The Kelso case was also noted and distinguished in West Bros. Brick Co. v. City of Alexandria (1937) 169 Va. 271 [192 S.E. 881] (a leading case with reference to the validity of a local ordinance forbidding excavations of brick clay in a residential area) as follows at page 889 [192 S.E.]: "Many cases are cited as showing, or tending to show, the unreasonableness of the ordinance in judgment. Among them are these:

"Re Kelso, 147 Cal. 609 [82 P. 241, 109 Am.St.Rep. 178, 2 L.R.A. N.S. 796]. ... That was decided more than thirty years ago. A San Francisco ordinance prohibited the operation of a quarry in a given district. The court said that there were many ways of operating a quarry, some of which could harm no one. It recognized the fact that one operated by blasts might be prohibited and that its operations might be hedged about by valid regulations which would make it unprofitable. If that case intended to hold that the city cannot forbid the operation of quarries, operated as quarries are ordinarily operated, where people live or are accustomed to move, then it is out of touch with latter day extensions of police power." (Emphasis added.)

The Pennsylvania Coal Co. case, supra, 260 U.S. 393, held unconstitutional a statute prohibiting the mining of coal under private dwellings and streets or cities, where the right to conduct such mining operations had been reserved in transferring the surface. It was decided before the principles of comprehensive zoning were established and differs from our case additionally in that the mining was to be done underground and the persons to be benefited by the legislation were grantees as to whom the right to mine had been expressly reserved. Judge Wilbur said in an opinion sustaining a Los Angeles comprehensive zoning ordinance prohibiting the extraction of oil from lands in a residential zone (Marblehead Land Co. v. City of Los Angeles, 47 F.2d 528, 532), referring to the Pennsylvania Coal Company case: "The state Legislature prohibited mining in such fashion as would interfere with the structures erected by the grantees upon the surface, thus in effect giving to the grantees a security in the enjoyment of the surface which they had not bargained nor paid for, and depriving a grantor of the right it had reserved in its deed to the grantee. It was held that this was so unreasonable ... that it was violative of the constitutional rights guaranteed to the Pennsylvania Coal Company. ... While this decision deals with the right of an owner to develop its inherent [57 Cal. 2d 529] potentialities by producing therefrom its mineral wealth, there does not seem to be any distinction in principle between depriving an owner of the right to develop such inherent qualities of the land and a regulation which prohibits an owner from erecting upon his land structures which he believes will, and which in fact will, enhance the value of his property." (See also West Bros. Brick Co. v. City of Alexandria, supra, 192 S.E. 881, 889, and Town of Burlington v. Dunn, 318 Mass. 216 [61 N.E.2d 243, 246, 168 A.L.R. 1181], where the courts also distinguish Pennsylvania Coal Co. and hold it inapplicable to comprehensive zoning.)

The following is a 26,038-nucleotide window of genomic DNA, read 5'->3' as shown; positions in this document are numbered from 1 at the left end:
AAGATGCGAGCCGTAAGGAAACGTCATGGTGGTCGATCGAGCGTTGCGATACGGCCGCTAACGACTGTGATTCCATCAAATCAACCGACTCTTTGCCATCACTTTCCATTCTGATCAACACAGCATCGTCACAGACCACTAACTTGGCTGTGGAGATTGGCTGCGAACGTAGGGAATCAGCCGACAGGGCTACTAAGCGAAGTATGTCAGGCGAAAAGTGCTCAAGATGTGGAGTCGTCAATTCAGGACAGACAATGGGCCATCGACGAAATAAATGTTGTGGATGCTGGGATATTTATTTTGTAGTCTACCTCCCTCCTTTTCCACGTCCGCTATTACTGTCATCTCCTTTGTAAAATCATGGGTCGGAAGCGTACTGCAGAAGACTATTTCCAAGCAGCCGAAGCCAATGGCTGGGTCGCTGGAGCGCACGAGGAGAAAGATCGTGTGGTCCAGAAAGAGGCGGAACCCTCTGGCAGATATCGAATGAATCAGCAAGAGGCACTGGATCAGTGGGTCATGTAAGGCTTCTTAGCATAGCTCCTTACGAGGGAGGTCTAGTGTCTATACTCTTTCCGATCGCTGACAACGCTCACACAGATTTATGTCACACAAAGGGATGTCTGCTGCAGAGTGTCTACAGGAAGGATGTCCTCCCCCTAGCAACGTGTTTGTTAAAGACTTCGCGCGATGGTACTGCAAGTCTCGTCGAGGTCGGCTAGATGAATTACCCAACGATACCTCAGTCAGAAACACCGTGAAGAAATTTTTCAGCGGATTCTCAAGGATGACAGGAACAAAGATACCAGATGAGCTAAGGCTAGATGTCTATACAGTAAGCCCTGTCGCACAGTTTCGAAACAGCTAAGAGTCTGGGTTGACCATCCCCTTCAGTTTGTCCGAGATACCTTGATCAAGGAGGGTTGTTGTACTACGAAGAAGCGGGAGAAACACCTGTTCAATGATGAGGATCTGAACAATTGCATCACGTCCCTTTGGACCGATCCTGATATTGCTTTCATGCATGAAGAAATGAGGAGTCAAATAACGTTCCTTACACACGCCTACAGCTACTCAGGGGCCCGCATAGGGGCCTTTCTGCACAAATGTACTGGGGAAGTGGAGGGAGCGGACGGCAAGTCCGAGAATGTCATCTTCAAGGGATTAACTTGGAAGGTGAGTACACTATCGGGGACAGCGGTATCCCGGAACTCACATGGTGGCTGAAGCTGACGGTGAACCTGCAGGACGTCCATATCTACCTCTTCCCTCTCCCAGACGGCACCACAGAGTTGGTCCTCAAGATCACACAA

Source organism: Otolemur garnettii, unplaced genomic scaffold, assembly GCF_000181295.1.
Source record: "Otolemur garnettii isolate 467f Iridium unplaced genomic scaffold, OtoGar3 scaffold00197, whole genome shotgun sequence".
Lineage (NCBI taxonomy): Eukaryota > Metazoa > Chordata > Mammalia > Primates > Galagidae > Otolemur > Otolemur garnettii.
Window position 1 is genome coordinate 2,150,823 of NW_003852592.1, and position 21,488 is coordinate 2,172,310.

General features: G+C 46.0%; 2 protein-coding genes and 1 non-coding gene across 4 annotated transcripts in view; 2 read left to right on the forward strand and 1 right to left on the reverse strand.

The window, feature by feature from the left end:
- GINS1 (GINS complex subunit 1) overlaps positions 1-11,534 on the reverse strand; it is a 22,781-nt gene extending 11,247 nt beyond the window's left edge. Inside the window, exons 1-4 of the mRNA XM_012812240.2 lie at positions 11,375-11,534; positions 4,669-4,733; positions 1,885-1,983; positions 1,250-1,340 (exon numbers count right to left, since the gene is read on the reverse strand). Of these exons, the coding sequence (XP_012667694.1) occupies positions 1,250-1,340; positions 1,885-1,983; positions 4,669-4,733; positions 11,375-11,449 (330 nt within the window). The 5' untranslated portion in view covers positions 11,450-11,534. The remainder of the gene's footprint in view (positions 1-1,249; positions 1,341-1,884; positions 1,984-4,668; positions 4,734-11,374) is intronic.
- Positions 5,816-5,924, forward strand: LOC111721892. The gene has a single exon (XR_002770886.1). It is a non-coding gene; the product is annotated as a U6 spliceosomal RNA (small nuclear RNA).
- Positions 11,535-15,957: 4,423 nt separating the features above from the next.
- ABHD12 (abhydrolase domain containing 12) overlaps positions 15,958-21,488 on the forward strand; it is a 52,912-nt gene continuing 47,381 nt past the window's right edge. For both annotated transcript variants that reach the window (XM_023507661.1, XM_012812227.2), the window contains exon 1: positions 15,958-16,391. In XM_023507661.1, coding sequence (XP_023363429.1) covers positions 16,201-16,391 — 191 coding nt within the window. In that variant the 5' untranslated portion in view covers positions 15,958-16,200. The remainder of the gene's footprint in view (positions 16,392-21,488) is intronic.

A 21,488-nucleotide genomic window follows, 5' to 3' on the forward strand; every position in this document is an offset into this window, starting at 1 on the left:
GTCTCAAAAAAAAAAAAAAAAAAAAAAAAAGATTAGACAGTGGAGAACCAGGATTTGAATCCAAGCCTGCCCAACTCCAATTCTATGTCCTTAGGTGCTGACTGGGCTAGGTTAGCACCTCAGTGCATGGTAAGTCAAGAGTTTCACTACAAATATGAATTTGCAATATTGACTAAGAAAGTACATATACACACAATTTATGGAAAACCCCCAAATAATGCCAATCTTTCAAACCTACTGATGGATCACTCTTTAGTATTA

[6] Too many cases have been decided upholding the constitutionality of comprehensive zoning ordinances prohibiting the removal of natural products from lands in certain zones for us now to accept at full value the suggestion that there is such an inherent difference in natural products of the property that in a case where reasonable minds may differ as to the necessity of such prohibition the same power to prohibit the extraction of natural products does not inhere in the legislative body as it has to prohibit uses of other sorts. (Friel v. County of Los Angeles, 172 Cal. App. 2d 142 [342 P.2d 374] [oil and gas]; In re Angelus, supra, 65 Cal. App. 2d 441 [sand and gravel]; Marblehead Land Co. v. City of Los Angeles, supra, 47 F.2d 528, cert. den. 284 U.S. 634 [52 S. Ct. 18, 76 L. Ed. 540] [oil and gas]; West Bros. Brick Co. v. City of Alexandria, supra, 169 Va. 271, app. dism. 302 U.S. 658 [85 S. Ct. 369, 82 L. Ed. 508] [brick clay]; County Commissioners of Howard County v. Merryman, 222 Md. 314 [159 A.2d 854] [sand and gravel]; Township of Bloomfield v. Beardslee, 349 Mich. 296 [84 N.W.2d 537] [gravel]; Moore v. Memphis Stone & Gravel Co., 47 Tenn.App. 461 [339 S.W.2d 29] [gravel]; Raimondo v. Board of Appeals of Bedford, 331 Mass. 228 [118 N.E.2d 67] [sand and gravel]; Town of Seekonk v. John J. McHale & Sons, 325 Mass. 271 [90 N.E.2d 325] [gravel]; Fred v. Mayor & Council of Borough of Old Tappan, 10 N.J. 515 [92 A.2d 473] [topsoil]; Town of Burlington v. Dunn, supra, 61 N.E.2d 243, cert. den. 326 U.S. 739 [66 S. Ct. 51, 90 L. Ed. 441] [topsoil]; Miesz v. Village of Mayfield Heights, 92 Ohio App. 471 [111 N.E.2d 20] [topsoil]; People v. Gerus, 19 Misc.2d 389 [69 N.Y.S.2d 283] [sand and gravel]; Krantz v. Town of Amherst, 192 Misc. 912 [80 N.Y.S.2d 812] [topsoil]; K. & L. Oil Co. v. Oklahoma City, 14 F. Supp. 492 [oil]; and see Beverly Oil Co. v. City of [57 Cal. 2d 530] Los Angeles, 40 Cal. 2d 552 [254 P.2d 865]; Pacific Palisades Assn. v. City of Huntington Beach, 196 Cal. 211 [237 P. 538, 40 A.L.R. 782].)